Rather than attempt to judge from crystal structure whether or not a catalyst possesses the necessary constrained access, a simple determination of the "constraint index" may be made by passing continuously a mixture of an equal weight of normal hexane and 3-methylpentane over a small sample, approximately 1 gram or less, of catalyst at atmospheric pressure according to the following procedure. A sample of the catalyst, in the form of pellets or extrudate, is crushed to a particle size about that of coarse sand and mounted in a glass tube. Prior to testing, the catalyst is treated with a stream of air at 1000 F. for at least 15 minutes. The catalyst is then flushed with helium and the temperature adjusted between 550 F. and 950 F. to give an overall conversion between 10% and 60%. The mixture of hydrocarbons is passed at 1 liquid hourly space velocity (i.e., 1 volume of liquid hydrocarbon per volume of catalyst per hour) over the catalyst with a helium dilution to give a helium to total hydrocarbon mole ratio of 4:1. After 20 minutes on stream, a sample of the effluent is taken and analyzed, most conveniently by gas chromatography, to determine the fraction remaining unchanged for each of the two hydrocarbons.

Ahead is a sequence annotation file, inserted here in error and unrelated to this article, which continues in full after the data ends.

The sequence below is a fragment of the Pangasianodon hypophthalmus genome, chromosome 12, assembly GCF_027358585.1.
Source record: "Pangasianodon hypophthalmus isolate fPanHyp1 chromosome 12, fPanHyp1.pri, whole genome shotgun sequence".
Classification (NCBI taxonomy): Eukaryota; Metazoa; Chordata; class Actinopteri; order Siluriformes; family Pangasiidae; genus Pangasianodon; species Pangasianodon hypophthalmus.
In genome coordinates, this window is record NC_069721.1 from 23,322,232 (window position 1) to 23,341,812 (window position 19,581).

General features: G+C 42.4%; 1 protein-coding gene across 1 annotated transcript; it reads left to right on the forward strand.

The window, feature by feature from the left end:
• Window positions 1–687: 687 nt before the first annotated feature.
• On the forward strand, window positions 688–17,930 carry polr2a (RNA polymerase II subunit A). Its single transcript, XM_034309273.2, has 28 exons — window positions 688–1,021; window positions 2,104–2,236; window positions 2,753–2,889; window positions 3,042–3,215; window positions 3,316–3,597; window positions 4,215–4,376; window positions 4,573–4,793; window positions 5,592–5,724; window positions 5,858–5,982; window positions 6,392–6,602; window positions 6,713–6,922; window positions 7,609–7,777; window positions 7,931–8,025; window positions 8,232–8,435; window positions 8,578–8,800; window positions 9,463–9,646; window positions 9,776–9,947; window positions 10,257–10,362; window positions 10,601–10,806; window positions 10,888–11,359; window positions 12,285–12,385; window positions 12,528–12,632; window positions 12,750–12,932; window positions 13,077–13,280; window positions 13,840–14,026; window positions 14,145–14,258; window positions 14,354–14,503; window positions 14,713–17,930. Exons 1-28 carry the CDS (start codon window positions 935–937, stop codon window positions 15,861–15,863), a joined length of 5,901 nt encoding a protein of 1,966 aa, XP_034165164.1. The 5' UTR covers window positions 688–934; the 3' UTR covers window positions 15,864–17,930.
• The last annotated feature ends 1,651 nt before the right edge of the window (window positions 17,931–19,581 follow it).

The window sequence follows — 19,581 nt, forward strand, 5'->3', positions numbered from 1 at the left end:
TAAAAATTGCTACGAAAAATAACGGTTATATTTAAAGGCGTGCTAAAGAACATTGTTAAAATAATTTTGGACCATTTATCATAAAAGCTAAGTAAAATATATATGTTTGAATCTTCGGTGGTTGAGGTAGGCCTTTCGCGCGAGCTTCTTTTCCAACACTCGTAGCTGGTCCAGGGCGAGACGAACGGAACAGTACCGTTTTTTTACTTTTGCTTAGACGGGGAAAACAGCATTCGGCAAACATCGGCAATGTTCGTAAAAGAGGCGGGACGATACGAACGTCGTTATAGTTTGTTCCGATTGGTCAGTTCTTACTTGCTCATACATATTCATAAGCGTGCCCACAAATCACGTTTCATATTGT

The "constraint index" is calculated as follows: ##EQU1##

The constraint index approximates the ratio of the cracking rate constants for the two hydrocarbons. Catalysts suitable for the present invention are those having a constraint index in the approximate range of 1 to 12. Constraint Index (CI) values for some typical catalyst are:

______________________________________CAS                 C.I.______________________________________ZSM-5               8.3ZSM-11              8.7ZSM-12              2ZSM-35              4.5Beta                0.6ZSM-4               0.5H-Zeolon            0.5REY                 0.4Amorphous Silica-Alumina               0.6Erionite            38______________________________________